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Richard Hunt

Welcome Figure

The concept for this design came from a carving that I did for a bronze. 

The main figure is a Chief holding a talking stick in one hand and a copper in the other.  There is an eagle at the top of the talking stick and a chief, wearing a woven chilkat blanket, on the bottom. A raven surrounds the Chief.  In the raven's tail is an eagle

Eagle is the main crest of the people of Fort Rupert, B.C.,  the copper is the symbol of wealth.  The Chief is welcoming a person, who is wearing a woven hat and chilkat blanket, to his village.

In the background is our big house.  The big house is where we dance and perform our rights and customs.  The design on the front of the house is a Sea Monster.   Sea Monster is the design on Mungo Martin's   house in Thunderbird Park in Victoria, B.C.

In the background are the mountains of Vancouver Island.  The mountains also represent a family of ravens.  Raven is the main crest of the Hunt family.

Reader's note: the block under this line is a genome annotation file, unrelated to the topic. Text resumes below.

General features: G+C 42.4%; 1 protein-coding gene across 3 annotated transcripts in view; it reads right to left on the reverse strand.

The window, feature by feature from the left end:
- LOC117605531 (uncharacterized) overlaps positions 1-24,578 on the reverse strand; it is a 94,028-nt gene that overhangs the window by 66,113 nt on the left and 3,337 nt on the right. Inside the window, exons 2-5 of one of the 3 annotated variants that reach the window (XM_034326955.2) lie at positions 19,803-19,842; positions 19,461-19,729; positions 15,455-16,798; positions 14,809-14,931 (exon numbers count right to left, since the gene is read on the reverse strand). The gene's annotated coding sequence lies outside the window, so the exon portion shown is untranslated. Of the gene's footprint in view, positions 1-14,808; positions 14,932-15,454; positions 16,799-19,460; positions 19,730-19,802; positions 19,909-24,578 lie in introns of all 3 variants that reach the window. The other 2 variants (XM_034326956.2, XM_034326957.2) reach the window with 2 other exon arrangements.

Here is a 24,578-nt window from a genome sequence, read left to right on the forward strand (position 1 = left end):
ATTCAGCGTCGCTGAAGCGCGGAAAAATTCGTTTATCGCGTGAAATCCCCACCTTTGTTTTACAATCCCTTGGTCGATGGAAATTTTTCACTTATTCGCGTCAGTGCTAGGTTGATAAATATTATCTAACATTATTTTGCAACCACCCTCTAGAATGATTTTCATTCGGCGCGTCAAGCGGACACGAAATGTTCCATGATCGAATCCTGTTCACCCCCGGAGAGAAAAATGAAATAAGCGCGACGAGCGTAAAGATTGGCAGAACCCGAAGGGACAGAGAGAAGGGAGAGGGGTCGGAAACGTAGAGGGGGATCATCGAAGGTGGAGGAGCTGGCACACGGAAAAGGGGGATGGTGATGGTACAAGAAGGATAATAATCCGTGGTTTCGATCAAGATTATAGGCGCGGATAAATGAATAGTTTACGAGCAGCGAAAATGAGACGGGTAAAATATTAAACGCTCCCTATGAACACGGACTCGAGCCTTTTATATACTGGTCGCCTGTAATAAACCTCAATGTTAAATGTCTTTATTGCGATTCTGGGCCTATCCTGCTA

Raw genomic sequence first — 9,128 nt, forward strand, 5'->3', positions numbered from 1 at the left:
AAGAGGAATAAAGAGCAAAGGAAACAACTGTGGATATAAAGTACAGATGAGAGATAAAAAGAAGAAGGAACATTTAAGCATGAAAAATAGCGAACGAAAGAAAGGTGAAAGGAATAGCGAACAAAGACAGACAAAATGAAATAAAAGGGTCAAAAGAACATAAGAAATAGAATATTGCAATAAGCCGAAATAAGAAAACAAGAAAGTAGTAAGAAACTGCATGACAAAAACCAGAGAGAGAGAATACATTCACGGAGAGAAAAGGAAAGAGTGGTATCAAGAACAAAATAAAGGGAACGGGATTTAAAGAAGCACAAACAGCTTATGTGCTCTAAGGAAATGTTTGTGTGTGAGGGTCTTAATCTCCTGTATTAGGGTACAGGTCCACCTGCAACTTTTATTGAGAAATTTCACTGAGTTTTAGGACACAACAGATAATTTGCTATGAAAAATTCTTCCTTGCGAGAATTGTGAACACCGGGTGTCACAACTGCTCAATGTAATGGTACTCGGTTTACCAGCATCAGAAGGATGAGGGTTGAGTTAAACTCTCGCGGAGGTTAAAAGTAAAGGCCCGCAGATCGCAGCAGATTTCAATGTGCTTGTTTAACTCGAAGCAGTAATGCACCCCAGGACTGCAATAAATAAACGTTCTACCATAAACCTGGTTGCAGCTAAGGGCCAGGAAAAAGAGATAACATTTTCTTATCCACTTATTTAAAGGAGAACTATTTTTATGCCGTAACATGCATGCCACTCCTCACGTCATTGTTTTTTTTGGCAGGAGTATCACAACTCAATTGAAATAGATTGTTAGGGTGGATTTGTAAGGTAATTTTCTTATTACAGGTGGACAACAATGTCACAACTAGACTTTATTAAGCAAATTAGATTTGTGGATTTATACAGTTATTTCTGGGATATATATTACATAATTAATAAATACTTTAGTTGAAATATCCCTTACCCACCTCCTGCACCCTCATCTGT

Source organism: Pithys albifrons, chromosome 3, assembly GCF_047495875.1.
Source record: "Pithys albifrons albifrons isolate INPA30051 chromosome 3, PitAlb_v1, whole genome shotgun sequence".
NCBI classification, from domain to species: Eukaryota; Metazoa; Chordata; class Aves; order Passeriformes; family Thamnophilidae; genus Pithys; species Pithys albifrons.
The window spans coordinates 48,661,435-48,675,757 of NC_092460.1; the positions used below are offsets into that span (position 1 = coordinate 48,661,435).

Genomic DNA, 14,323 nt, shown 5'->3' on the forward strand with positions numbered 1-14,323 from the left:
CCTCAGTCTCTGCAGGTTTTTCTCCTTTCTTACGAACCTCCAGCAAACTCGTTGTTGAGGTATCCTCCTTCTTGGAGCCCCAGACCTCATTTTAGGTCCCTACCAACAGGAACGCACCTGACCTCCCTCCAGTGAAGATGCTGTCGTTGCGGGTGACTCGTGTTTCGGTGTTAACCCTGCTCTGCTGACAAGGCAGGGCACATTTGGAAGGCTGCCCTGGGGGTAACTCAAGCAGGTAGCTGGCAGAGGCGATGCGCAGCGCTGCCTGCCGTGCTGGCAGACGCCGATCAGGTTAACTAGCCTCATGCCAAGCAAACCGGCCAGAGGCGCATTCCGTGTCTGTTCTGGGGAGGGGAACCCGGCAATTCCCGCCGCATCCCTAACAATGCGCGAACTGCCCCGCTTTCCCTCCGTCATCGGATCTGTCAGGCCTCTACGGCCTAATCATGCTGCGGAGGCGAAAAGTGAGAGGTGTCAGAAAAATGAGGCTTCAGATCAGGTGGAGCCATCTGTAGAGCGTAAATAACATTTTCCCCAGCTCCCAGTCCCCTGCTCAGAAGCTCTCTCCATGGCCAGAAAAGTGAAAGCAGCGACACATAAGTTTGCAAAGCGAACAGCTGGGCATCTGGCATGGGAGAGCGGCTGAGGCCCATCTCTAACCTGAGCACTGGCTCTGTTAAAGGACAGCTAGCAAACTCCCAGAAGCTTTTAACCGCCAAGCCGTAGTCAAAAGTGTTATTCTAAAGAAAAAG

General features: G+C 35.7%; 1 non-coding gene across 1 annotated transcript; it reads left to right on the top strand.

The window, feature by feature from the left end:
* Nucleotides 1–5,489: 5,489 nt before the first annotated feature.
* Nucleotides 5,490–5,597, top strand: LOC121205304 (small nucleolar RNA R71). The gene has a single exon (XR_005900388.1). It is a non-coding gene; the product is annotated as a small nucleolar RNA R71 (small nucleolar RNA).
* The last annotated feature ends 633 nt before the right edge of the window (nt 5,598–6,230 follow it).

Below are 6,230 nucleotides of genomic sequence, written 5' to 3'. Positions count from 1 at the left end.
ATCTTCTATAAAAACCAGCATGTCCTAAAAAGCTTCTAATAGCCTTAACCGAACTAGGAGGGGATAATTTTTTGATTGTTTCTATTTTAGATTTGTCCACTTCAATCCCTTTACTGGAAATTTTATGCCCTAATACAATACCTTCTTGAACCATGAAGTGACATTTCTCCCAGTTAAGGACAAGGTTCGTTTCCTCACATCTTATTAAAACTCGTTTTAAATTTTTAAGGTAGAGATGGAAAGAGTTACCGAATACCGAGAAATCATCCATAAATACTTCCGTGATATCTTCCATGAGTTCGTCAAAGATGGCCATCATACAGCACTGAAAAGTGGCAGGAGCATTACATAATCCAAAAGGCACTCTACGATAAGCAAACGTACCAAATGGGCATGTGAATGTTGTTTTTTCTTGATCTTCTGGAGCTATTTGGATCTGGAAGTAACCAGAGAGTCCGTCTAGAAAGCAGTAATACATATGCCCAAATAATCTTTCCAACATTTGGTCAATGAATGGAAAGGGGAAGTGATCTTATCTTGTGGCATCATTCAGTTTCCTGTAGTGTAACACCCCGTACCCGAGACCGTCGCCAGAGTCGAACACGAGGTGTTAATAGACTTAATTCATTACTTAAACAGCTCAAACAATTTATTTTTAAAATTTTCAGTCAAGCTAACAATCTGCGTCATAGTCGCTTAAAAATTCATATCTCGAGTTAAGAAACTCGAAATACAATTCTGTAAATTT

this design was done for the first coin I did for the Royal Canadian Mint which they published in gold and silver in 2005

Richard Hunt


I try to remember to thank our ancestors for keeping our traditions and culture alive.  They went through a lot of hardship for us.  The main influence in my artwork came from my father, Henry Hunt, as well as from Willie Seaweed's work.  These are the people who turned our works from being considered a craft to being regarded as historical art.  I believe the time has come to recognize our works as cultural property.

When I make something, I am claiming the rights to it for myself, and at the same time for our children and all  Kwakwaka'wakw people.  They are the ones who really own it.

I was thirteen when I decided that I wanted to be a carver.  My brothers and I had gone berry picking in Saanich to make money.  I dreamt of berries all that night, and woke up the next morning knowing that I wanted to be a carver like my dad.  My mother told me to go and learn from my father, and that's how I started, making little paddles and masks.  It was a hobby that turned into a way of making an income through my school years.  The more I carved, the more I realized that what I was carving came from my culture.  That is why I believe that what I create is cultural property and it is my job to educate the public about my culture as much as I can to keep it alive.

        to commission an artwork please call Richard at 250-889-1423 or via email